Burma is a place quite unlike any you know about, Rudyard Kipling once wrote. He was right, for the country remains veiled to many outside its borders
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Burma is a place quite unlike any you know about, Rudyard Kipling once wrote. He was right, for the country remains veiled to many outside its borders, though it’s slowly becoming a land of opportunity for the few enterprising who find its untapped potential irresistible.
Even before Burma (now officially named Myanmar) was annexed by the British to form part of the then British India, the country was a prosperous kingdom and a necessary trade stopover between India and China. As a result, its economy flourished and its culture infused with both Indian and Chinese influences.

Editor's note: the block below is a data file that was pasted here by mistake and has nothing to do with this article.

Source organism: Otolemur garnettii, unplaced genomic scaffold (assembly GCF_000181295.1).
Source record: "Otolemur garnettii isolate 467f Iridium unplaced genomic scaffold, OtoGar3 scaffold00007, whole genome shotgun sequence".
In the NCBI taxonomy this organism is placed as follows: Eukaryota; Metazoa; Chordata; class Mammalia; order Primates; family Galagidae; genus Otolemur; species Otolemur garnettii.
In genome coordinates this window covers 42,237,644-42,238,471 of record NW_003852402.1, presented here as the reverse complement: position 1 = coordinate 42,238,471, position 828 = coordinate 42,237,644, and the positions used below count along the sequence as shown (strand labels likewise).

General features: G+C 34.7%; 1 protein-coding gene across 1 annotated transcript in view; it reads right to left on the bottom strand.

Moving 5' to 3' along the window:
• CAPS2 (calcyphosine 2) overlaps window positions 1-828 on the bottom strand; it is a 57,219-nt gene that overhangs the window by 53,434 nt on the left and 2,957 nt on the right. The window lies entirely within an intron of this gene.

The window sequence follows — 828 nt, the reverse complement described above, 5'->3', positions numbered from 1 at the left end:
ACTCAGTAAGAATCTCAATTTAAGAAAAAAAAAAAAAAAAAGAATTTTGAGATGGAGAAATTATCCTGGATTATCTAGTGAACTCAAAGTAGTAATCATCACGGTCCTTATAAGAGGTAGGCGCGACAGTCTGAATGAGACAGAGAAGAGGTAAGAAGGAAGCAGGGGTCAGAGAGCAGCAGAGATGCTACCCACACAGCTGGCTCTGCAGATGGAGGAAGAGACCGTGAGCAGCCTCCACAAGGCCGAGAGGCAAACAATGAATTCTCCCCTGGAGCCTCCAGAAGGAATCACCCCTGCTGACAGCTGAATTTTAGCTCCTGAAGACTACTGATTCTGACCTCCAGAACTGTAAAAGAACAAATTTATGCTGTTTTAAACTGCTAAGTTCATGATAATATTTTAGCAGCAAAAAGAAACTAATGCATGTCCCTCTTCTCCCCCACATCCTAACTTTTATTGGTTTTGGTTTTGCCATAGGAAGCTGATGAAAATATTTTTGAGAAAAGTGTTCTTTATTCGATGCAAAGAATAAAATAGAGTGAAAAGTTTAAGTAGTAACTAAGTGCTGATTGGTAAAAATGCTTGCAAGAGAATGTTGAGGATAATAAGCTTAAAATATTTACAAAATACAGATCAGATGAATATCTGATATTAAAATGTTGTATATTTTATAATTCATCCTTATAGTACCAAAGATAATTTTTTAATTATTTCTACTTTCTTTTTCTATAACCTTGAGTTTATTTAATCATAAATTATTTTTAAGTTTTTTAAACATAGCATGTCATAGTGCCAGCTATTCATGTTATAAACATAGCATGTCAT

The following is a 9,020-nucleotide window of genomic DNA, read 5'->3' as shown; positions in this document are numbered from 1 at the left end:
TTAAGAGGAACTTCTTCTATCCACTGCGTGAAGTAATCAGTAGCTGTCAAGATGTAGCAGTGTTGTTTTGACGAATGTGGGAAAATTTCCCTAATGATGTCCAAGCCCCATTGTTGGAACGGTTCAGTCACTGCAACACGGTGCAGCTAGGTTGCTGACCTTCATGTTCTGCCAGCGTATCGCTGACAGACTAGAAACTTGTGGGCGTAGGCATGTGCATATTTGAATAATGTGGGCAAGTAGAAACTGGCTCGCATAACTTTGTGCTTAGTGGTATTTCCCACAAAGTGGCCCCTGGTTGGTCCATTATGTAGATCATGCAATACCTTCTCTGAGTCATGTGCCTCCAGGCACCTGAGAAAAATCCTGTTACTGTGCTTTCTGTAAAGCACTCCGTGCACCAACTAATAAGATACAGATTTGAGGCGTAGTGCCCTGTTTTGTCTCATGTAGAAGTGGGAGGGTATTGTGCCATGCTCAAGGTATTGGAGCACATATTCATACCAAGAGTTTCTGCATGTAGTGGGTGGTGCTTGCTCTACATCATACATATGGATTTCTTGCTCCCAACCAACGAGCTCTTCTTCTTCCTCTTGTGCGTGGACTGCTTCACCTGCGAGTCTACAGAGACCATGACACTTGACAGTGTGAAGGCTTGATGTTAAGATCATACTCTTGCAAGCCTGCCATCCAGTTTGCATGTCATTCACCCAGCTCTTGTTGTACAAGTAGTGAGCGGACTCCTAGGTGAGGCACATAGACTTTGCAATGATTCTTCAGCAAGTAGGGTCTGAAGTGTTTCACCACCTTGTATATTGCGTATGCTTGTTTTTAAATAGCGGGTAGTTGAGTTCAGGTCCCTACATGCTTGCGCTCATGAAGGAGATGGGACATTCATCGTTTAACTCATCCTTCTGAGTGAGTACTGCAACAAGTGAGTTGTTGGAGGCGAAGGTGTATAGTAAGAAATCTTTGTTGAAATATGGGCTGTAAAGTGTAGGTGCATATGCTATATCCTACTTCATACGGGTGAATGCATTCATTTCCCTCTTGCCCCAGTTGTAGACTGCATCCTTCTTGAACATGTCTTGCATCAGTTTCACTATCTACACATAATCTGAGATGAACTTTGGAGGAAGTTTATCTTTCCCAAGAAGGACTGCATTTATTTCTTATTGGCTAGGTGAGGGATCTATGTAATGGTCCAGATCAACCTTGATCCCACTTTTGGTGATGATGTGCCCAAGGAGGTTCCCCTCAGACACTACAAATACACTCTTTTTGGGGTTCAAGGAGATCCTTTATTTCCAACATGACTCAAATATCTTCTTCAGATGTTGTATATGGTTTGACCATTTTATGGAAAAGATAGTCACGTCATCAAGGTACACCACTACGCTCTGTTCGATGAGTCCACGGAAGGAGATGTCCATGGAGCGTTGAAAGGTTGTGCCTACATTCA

Burma was also the first South-East Asian country to receive Buddhism, which has since become the state’s sanctioned religion.
Fast forward to early 21st century and Myanmar is again making headlines.
After a much-publicised release of defBritmocracy leader and Nobel laureate Aung Sang Suu Kyi in 2010 and a visit by US Secretary of State Hillary Clinton in late 2011 (the first visit of a top US diplomat in more than half a century), Myanmar’s relationship with the West is thawing, if not warming up.